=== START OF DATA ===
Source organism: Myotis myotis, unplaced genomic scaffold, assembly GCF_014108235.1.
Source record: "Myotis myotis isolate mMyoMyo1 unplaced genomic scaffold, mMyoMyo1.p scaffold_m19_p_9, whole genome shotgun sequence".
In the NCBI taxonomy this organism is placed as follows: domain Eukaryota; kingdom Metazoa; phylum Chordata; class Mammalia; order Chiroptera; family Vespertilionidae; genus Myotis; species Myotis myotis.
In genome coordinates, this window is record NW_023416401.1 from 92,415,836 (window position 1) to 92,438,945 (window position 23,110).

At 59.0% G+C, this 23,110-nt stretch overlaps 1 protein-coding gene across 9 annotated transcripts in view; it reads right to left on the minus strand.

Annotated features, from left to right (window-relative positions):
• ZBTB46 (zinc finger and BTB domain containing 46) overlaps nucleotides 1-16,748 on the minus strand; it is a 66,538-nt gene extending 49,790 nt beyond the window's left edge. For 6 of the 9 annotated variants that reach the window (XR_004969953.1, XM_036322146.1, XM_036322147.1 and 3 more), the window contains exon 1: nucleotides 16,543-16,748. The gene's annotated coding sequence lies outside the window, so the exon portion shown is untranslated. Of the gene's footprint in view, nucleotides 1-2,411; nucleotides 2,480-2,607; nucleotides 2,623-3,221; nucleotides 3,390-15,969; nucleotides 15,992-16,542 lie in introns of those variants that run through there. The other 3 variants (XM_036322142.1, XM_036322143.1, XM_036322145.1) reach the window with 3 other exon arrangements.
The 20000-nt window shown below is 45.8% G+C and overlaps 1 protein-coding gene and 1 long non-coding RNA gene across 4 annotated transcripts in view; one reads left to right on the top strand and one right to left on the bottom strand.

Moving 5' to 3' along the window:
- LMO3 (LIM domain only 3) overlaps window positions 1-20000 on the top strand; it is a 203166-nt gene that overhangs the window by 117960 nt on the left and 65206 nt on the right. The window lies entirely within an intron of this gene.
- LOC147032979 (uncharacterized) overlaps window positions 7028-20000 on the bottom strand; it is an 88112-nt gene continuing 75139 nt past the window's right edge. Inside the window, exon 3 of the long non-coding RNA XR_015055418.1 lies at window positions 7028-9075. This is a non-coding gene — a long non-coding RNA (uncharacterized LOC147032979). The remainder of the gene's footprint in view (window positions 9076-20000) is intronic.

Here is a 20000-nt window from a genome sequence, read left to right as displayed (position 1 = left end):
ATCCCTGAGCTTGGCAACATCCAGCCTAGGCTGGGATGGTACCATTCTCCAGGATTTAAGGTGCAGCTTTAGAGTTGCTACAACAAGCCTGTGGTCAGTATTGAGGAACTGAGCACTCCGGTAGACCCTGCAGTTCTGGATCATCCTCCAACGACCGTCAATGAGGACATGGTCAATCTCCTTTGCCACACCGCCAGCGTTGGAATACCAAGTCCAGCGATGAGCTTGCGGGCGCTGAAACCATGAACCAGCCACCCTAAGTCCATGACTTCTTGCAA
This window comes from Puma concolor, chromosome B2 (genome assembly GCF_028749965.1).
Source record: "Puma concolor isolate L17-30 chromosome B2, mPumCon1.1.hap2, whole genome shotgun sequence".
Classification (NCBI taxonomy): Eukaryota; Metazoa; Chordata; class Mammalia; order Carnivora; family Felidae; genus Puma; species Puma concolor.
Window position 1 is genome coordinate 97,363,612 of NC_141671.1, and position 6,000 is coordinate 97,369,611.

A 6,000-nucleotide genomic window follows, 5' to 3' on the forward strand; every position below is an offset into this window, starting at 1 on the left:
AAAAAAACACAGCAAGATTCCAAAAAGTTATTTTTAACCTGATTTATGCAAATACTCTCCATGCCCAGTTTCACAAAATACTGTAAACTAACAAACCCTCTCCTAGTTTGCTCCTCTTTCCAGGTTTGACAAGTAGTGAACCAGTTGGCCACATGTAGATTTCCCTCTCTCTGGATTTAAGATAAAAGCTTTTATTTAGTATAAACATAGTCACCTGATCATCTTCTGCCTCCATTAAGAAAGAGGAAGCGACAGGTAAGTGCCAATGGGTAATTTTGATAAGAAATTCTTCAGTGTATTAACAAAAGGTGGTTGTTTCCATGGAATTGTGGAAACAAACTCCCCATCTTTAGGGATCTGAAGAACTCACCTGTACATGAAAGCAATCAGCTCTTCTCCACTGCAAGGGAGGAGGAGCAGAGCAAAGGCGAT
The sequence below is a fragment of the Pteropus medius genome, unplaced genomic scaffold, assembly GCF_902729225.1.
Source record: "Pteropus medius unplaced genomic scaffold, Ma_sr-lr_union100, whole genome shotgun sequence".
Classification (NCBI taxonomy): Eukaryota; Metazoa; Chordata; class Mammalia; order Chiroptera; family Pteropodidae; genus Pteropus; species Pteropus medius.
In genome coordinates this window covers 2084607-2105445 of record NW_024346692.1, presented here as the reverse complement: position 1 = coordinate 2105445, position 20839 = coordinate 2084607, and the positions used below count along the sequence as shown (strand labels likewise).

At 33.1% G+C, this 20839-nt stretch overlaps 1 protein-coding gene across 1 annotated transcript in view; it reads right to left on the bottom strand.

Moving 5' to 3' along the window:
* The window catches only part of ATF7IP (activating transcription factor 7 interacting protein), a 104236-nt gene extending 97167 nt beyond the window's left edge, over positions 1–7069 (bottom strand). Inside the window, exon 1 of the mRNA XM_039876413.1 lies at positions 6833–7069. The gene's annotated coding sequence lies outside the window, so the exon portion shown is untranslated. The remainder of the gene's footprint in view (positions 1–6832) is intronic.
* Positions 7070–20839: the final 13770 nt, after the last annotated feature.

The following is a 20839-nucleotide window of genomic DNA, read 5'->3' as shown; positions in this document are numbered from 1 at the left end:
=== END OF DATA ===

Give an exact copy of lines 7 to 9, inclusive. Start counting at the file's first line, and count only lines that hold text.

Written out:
• ZBTB46 (zinc finger and BTB domain containing 46) overlaps nucleotides 1-16,748 on the minus strand; it is a 66,538-nt gene extending 49,790 nt beyond the window's left edge. For 6 of the 9 annotated variants that reach the window (XR_004969953.1, XM_036322146.1, XM_036322147.1 and 3 more), the window contains exon 1: nucleotides 16,543-16,748. The gene's annotated coding sequence lies outside the window, so the exon portion shown is untranslated. Of the gene's footprint in view, nucleotides 1-2,411; nucleotides 2,480-2,607; nucleotides 2,623-3,221; nucleotides 3,390-15,969; nucleotides 15,992-16,542 lie in introns of those variants that run through there. The other 3 variants (XM_036322142.1, XM_036322143.1, XM_036322145.1) reach the window with 3 other exon arrangements.
The 20000-nt window shown below is 45.8% G+C and overlaps 1 protein-coding gene and 1 long non-coding RNA gene across 4 annotated transcripts in view; one reads left to right on the top strand and one right to left on the bottom strand.

Moving 5' to 3' along the window: